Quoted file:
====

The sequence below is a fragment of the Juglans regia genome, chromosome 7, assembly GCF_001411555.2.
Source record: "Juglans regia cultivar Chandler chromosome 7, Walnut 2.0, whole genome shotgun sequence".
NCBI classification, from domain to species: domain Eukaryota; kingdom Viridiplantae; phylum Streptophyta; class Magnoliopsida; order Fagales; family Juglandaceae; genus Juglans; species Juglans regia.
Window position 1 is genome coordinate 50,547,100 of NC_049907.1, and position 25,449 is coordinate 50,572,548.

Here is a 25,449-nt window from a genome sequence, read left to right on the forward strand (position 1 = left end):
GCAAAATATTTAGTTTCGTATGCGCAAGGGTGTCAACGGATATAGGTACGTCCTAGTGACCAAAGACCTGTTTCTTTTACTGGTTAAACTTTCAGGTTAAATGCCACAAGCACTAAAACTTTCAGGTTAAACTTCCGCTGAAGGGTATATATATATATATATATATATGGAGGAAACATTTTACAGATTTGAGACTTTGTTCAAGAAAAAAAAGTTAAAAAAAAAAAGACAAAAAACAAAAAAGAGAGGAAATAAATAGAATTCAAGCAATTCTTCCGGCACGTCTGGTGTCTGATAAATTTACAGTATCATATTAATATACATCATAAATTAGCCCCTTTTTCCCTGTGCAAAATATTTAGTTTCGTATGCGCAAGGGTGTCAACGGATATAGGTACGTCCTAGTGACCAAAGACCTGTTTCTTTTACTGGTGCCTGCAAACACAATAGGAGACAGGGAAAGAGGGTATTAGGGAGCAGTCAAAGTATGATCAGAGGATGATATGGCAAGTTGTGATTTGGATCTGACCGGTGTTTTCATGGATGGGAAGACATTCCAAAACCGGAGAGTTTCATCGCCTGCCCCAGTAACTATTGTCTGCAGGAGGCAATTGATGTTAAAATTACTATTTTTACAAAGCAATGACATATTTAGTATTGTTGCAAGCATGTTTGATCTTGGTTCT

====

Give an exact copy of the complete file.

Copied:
The sequence below is a fragment of the Juglans regia genome, chromosome 7, assembly GCF_001411555.2.
Source record: "Juglans regia cultivar Chandler chromosome 7, Walnut 2.0, whole genome shotgun sequence".
NCBI classification, from domain to species: domain Eukaryota; kingdom Viridiplantae; phylum Streptophyta; class Magnoliopsida; order Fagales; family Juglandaceae; genus Juglans; species Juglans regia.
Window position 1 is genome coordinate 50,547,100 of NC_049907.1, and position 25,449 is coordinate 50,572,548.

Here is a 25,449-nt window from a genome sequence, read left to right on the forward strand (position 1 = left end):
GCAAAATATTTAGTTTCGTATGCGCAAGGGTGTCAACGGATATAGGTACGTCCTAGTGACCAAAGACCTGTTTCTTTTACTGGTTAAACTTTCAGGTTAAATGCCACAAGCACTAAAACTTTCAGGTTAAACTTCCGCTGAAGGGTATATATATATATATATATATATGGAGGAAACATTTTACAGATTTGAGACTTTGTTCAAGAAAAAAAAGTTAAAAAAAAAAAGACAAAAAACAAAAAAGAGAGGAAATAAATAGAATTCAAGCAATTCTTCCGGCACGTCTGGTGTCTGATAAATTTACAGTATCATATTAATATACATCATAAATTAGCCCCTTTTTCCCTGTGCAAAATATTTAGTTTCGTATGCGCAAGGGTGTCAACGGATATAGGTACGTCCTAGTGACCAAAGACCTGTTTCTTTTACTGGTGCCTGCAAACACAATAGGAGACAGGGAAAGAGGGTATTAGGGAGCAGTCAAAGTATGATCAGAGGATGATATGGCAAGTTGTGATTTGGATCTGACCGGTGTTTTCATGGATGGGAAGACATTCCAAAACCGGAGAGTTTCATCGCCTGCCCCAGTAACTATTGTCTGCAGGAGGCAATTGATGTTAAAATTACTATTTTTACAAAGCAATGACATATTTAGTATTGTTGCAAGCATGTTTGATCTTGGTTCT